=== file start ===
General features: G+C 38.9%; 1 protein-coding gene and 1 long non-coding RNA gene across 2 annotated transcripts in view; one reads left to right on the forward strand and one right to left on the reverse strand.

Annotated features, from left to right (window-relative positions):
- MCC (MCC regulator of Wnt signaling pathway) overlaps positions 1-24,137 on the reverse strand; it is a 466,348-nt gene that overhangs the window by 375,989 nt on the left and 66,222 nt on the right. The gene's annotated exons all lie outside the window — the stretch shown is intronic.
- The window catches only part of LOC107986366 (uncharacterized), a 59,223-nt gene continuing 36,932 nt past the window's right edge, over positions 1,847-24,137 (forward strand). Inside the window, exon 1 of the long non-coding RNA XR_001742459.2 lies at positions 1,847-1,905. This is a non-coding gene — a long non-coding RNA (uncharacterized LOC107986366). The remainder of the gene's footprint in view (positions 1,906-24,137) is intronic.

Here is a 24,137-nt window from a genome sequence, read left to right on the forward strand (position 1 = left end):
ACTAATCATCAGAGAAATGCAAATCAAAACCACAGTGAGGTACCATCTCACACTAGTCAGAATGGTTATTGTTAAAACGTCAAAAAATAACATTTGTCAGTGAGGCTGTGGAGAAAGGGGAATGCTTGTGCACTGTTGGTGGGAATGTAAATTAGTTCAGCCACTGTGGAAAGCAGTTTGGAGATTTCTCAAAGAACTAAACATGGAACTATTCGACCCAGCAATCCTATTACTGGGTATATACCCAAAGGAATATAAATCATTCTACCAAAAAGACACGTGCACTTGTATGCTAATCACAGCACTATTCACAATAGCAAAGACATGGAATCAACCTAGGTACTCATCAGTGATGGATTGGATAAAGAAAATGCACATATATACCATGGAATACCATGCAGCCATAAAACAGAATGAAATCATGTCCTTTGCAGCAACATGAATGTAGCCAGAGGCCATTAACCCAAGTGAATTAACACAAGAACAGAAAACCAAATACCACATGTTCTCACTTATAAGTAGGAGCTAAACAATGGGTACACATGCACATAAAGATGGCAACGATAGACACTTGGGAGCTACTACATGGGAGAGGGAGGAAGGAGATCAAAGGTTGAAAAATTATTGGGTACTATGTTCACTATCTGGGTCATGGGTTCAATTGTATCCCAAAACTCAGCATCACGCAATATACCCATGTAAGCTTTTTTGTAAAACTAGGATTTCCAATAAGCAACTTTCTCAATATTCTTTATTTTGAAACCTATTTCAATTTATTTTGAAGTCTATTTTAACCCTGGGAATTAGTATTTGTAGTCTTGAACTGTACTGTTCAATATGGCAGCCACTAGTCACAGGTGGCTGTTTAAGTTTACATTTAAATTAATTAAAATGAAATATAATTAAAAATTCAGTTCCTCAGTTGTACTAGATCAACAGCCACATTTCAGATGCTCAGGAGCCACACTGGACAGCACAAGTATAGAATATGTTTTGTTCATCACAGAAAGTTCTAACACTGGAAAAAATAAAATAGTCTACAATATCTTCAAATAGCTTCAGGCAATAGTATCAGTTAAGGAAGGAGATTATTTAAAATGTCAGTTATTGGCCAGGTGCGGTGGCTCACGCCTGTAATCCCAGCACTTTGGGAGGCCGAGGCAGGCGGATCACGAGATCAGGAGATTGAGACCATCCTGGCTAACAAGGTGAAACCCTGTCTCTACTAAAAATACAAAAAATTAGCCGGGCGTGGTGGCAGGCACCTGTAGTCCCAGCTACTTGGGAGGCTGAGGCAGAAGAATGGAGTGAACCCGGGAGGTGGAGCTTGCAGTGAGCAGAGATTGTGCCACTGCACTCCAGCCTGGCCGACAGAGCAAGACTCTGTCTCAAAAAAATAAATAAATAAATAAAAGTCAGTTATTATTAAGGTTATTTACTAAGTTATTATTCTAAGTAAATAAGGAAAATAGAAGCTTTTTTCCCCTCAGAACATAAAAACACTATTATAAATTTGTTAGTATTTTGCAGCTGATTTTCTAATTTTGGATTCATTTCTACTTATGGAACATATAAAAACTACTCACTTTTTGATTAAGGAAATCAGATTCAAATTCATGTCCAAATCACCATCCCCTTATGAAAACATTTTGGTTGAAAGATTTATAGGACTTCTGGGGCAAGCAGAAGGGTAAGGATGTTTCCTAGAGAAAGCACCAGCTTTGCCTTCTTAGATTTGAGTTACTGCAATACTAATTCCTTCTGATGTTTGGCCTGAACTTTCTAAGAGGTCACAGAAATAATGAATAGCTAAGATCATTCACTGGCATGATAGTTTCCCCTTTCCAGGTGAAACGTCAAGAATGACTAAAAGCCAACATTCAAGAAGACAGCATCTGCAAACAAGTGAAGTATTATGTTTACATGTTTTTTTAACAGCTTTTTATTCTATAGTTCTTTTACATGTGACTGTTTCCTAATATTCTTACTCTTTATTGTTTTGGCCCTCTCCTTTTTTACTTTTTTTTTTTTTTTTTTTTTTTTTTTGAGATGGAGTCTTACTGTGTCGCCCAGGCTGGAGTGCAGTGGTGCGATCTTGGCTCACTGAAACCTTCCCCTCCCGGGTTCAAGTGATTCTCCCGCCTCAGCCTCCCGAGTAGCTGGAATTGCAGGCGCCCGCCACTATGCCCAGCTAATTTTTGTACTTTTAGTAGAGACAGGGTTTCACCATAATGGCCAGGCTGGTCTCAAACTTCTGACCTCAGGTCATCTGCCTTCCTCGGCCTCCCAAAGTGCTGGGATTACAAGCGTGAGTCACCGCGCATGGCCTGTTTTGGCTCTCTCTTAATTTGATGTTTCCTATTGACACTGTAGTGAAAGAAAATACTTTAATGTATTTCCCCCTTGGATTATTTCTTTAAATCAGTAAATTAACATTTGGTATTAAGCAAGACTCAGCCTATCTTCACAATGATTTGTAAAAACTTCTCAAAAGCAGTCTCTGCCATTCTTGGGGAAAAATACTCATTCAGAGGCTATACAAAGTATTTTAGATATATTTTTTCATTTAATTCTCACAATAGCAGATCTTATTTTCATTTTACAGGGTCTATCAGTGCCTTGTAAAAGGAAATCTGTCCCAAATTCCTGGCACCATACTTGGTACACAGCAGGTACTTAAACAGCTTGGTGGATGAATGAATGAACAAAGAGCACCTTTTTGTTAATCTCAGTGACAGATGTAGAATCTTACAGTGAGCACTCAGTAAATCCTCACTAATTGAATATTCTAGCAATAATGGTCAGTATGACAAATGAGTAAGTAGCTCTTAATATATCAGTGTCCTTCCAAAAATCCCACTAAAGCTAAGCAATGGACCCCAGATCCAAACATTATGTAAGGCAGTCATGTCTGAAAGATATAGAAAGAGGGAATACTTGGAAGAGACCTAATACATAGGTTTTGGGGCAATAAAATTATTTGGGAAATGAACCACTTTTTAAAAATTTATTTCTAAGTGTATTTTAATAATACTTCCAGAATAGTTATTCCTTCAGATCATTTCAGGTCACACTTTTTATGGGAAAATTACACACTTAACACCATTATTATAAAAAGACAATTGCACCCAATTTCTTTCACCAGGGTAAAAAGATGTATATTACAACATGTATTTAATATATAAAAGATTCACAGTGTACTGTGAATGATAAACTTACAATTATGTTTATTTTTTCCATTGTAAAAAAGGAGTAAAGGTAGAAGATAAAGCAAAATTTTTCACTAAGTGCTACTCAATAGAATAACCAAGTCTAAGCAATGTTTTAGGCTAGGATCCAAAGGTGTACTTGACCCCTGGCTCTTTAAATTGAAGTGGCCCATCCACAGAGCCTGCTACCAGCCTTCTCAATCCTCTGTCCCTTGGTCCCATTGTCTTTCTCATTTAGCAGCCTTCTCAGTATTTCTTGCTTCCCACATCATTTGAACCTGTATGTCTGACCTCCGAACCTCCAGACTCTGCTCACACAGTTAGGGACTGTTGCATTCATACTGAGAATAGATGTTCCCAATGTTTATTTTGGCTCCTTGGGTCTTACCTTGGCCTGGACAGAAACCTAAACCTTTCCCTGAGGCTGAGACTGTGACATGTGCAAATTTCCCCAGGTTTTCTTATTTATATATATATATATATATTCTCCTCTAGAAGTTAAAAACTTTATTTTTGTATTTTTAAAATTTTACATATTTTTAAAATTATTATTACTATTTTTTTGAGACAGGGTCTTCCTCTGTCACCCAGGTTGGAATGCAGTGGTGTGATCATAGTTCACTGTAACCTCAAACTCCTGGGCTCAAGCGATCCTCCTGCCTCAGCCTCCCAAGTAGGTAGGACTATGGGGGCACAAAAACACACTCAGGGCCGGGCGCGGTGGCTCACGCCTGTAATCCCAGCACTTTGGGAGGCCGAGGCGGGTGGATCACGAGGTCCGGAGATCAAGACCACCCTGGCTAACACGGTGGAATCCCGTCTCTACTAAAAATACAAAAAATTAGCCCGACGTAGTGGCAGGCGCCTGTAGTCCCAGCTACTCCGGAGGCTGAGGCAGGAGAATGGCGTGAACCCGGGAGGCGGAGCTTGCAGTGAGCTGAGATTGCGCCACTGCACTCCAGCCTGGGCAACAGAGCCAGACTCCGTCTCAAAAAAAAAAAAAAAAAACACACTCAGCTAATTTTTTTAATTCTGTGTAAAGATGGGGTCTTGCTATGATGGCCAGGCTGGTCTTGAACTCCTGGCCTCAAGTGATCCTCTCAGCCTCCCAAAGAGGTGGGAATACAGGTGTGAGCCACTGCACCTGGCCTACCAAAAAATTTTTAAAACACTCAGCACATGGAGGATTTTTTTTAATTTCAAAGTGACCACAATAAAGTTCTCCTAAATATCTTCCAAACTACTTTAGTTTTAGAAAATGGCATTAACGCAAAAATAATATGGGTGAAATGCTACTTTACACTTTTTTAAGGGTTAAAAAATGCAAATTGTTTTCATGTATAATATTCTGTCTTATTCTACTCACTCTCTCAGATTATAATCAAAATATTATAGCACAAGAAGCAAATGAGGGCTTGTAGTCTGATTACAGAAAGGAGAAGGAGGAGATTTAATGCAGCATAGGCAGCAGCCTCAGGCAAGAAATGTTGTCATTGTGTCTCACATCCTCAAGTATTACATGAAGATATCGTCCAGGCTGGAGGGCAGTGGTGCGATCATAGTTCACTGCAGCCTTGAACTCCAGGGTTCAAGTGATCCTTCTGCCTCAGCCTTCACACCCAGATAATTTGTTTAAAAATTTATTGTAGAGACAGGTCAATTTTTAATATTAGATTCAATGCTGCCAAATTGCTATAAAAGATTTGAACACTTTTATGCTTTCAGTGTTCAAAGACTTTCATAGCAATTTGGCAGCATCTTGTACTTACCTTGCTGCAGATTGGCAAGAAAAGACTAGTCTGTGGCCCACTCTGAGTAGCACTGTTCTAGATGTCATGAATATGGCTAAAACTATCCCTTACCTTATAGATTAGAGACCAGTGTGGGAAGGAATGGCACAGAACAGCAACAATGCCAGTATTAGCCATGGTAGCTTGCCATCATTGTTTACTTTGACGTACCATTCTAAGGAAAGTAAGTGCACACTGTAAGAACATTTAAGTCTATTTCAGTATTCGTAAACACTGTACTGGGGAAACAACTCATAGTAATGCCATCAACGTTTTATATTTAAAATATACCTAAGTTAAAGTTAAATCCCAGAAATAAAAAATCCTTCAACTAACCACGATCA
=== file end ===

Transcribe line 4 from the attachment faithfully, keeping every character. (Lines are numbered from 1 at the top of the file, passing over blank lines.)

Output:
- The window catches only part of LOC107986366 (uncharacterized), a 59,223-nt gene continuing 36,932 nt past the window's right edge, over positions 1,847-24,137 (forward strand). Inside the window, exon 1 of the long non-coding RNA XR_001742459.2 lies at positions 1,847-1,905. This is a non-coding gene — a long non-coding RNA (uncharacterized LOC107986366). The remainder of the gene's footprint in view (positions 1,906-24,137) is intronic.